In its battle for federal funding, PBS has clung to its educational mission and stressed a renewed commitment to arts coverage, which gets increasingly short shrift not only on television but in the pages of newspapers.
This weekend, WNET in New York will launch SundayArts, a regular program dedicated to the visual and performing arts in the cultural Mecca that is New York City.
The first installment, to air at noon March 23, includes segments on exhibits at the Morgan Library, the Metropolitan Museum of Art, the Museum of the City of New York and New York City Opera’s iconoclastic incoming director, Gerard Mortier, who will take over in 2009 and who has managed to upend the staid opera world with modernist interpretations of classics that feature sex, drugs and, in the case of Mozart’s Zauberflöte, a stage festooned with air mattresses.
SundayArts includes a companion Web site where users can e-mail questions and comments directly to the artists and organizations profiled.
“There are 500 channels on television, but very few of them that have arts and culture,” WNET president and CEO Neal Shapiro said.
Indeed, cable networks including Bravo and A&E Network have migrated drastically from their original mission as high-minded cultural respites and now serve up a steady diet of reality programming.
“As successful as things like [Bravo’s] Top Chef and Queer Eye for the Straight Guy are, they are not about arts and culture,” Shapiro said.
A recent piece in The New York Times questioning PBS’ relevancy spurred an outpouring of support for public television from readers and luminaries including documentarian Ken Burns and National Public Radio CEO Ken Stern.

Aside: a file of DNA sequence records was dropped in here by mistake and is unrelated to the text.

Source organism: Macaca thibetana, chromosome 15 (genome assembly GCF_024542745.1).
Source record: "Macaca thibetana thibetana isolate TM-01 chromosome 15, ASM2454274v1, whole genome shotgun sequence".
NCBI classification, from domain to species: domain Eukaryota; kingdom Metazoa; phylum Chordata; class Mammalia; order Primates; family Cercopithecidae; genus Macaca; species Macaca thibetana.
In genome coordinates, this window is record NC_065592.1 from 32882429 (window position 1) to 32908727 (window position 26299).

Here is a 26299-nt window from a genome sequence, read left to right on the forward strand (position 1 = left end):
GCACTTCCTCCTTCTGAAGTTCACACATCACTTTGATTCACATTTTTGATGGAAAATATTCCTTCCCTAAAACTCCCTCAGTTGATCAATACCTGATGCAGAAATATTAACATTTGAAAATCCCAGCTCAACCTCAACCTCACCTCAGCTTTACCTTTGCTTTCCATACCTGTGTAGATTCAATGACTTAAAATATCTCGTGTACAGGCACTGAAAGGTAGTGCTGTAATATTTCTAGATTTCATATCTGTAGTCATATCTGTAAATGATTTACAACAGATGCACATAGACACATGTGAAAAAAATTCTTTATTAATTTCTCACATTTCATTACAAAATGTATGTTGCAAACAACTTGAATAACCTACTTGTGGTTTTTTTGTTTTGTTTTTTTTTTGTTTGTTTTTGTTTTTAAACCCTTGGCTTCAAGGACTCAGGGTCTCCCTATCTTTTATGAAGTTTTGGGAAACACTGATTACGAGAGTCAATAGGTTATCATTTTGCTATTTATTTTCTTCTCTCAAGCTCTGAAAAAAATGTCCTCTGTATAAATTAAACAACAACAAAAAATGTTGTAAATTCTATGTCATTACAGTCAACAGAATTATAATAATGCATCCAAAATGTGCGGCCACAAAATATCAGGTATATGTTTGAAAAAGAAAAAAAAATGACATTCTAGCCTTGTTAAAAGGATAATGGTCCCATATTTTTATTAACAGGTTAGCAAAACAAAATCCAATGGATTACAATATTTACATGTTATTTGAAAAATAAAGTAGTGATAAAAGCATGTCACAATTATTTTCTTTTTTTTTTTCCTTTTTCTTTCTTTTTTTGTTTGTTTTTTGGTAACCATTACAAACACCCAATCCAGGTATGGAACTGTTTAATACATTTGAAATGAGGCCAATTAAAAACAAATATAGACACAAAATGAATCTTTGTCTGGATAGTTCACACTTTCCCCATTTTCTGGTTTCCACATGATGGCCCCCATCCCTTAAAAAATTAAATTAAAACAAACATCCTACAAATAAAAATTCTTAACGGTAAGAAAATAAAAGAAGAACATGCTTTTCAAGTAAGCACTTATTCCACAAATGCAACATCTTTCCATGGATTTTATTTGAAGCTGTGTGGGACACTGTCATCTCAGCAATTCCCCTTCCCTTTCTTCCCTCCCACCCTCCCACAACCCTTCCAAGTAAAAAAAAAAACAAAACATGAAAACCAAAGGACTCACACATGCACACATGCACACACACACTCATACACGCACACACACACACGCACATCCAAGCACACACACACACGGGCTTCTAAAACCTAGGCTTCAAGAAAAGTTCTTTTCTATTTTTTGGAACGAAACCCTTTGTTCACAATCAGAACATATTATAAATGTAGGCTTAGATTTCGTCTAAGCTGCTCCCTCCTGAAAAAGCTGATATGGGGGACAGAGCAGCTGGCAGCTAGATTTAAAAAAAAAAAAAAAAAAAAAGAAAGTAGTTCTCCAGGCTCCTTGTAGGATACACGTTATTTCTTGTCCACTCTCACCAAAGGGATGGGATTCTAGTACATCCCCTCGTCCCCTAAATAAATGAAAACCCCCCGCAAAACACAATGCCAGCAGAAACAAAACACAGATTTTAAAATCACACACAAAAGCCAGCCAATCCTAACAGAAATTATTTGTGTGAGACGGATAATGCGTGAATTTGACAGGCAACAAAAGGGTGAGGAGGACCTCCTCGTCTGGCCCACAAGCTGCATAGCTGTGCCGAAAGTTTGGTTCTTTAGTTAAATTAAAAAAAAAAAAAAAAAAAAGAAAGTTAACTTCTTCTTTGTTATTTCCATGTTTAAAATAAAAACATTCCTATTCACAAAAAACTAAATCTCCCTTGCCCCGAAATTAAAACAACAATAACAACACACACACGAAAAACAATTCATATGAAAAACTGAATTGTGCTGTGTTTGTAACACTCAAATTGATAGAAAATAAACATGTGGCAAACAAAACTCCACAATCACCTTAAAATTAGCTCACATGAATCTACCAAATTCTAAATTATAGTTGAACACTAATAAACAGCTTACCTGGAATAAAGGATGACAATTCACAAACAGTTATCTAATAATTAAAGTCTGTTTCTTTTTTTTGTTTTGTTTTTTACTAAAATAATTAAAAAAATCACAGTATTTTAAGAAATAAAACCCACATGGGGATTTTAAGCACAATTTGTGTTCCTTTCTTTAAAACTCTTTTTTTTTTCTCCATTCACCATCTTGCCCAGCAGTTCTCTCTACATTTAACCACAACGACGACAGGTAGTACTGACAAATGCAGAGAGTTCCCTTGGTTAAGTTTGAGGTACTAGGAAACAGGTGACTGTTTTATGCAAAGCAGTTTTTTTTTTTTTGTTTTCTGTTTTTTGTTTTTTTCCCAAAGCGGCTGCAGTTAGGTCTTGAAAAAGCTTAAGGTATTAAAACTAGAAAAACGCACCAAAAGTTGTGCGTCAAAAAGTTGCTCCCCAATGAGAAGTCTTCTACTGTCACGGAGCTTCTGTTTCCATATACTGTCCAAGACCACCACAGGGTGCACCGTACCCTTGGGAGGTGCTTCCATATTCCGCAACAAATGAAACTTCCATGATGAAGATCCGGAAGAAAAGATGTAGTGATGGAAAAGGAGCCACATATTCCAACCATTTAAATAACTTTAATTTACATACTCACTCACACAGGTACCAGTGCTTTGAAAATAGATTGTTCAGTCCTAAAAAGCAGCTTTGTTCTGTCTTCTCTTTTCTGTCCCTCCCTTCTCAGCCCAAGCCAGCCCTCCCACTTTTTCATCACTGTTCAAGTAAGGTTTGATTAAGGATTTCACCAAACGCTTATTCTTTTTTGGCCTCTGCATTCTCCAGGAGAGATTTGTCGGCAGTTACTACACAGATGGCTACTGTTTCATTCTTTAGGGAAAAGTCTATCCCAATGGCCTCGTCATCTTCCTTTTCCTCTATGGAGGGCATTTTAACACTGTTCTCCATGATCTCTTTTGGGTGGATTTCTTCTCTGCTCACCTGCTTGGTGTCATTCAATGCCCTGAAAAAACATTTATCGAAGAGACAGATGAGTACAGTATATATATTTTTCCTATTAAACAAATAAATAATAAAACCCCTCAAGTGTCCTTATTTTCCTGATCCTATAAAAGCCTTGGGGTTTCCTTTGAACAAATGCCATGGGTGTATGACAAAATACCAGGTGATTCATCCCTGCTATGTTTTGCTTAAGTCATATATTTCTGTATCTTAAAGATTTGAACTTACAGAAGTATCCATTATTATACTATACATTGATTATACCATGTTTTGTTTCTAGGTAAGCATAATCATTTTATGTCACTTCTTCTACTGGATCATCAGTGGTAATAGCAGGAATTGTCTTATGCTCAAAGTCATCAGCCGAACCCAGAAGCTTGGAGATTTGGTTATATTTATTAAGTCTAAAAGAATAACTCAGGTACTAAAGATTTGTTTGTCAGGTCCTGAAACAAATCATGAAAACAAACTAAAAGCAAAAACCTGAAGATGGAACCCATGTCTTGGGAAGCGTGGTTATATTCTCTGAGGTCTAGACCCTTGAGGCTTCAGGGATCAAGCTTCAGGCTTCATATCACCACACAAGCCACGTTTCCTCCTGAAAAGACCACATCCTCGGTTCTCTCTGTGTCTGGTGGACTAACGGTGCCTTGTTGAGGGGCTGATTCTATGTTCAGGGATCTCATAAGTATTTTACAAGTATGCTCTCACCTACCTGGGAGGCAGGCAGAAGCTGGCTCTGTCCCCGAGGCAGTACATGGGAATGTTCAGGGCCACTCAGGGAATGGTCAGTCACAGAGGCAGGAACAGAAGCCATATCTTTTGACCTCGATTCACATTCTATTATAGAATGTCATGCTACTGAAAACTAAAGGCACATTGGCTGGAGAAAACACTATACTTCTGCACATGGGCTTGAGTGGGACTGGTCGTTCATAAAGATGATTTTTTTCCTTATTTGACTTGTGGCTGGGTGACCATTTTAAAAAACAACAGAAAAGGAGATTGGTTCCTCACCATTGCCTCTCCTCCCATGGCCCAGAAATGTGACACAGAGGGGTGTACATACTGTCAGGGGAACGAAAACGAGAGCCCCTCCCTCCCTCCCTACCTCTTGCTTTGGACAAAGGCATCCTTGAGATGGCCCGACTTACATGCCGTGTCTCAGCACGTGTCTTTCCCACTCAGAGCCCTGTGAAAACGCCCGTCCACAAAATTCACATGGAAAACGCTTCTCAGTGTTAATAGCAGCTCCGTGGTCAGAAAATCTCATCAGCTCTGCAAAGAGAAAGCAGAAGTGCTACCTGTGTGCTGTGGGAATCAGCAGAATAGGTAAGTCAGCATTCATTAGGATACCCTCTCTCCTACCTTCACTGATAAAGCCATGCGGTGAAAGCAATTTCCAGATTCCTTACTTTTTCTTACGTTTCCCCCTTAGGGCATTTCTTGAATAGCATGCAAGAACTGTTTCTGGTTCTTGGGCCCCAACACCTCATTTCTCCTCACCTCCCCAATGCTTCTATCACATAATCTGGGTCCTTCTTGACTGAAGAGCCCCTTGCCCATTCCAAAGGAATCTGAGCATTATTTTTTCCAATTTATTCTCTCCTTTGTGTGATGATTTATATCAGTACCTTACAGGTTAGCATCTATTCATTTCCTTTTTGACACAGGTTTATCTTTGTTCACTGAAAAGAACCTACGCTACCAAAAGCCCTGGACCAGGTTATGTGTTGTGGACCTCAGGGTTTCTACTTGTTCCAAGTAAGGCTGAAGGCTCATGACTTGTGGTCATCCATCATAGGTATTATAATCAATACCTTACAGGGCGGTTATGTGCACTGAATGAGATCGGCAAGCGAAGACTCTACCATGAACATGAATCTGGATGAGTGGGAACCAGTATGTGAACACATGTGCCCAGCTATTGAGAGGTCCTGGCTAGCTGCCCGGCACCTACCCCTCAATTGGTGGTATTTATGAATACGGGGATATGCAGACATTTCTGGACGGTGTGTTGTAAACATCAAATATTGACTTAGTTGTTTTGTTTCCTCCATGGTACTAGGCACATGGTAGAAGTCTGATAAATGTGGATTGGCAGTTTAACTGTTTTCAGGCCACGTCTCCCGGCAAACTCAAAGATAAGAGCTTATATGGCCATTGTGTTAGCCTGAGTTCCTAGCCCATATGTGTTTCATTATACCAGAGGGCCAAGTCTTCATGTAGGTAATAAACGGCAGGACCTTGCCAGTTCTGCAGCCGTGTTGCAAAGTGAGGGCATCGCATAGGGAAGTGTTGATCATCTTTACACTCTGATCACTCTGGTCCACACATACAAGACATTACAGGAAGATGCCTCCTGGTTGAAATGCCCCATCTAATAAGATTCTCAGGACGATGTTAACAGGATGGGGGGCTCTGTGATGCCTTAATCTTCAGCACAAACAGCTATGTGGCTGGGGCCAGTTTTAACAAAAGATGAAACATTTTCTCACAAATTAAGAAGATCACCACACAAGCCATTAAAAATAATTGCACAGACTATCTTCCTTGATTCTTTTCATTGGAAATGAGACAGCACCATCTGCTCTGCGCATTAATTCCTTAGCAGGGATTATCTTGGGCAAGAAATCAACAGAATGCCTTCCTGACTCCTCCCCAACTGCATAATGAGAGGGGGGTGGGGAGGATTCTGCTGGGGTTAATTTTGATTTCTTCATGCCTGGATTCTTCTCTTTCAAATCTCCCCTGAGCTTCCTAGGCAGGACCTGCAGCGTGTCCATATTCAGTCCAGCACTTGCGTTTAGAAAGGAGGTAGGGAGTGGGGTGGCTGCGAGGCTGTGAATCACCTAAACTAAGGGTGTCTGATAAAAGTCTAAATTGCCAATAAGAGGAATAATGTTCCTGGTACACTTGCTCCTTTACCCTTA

The article, Shapiro added, “revealed the depth of support that there is for PBS.”
At the federal level, however, support is decidedly lacking.
The Bush administration has made repeated efforts to slash funding for public broadcasting despite the relatively small amount of the outlay -- $1 per person, per year. The administration proposed cutting PBS’ 2009-10 funding by more than 50%.
“The [New York Times] article did not do justice to the amount of innovation that has taken place at PBS, especially at the station level,” Shapiro said, citing WNET’s recent broadcast of the New York Philharmonic’s historic concert in North Korea and the reinvention of its Saturday movie night as an interactive destination for aspiring independent filmmakers.
Shapiro hopes such innovations, coupled with a clear commitment to arts programming, will inspire more philanthropists to provide private funding that has become critical to the health of public broadcasting in the face of the Bush administration's decidedly inhospitable view.
“Everybody, whether you’re PBS or not, has to say, ‘How do I find my place in this shifting landscape?’” Shapiro said. “Even PBS, which is an institution, cannot sit on its heels and say, ‘We’re going to keep doing things the same way.’”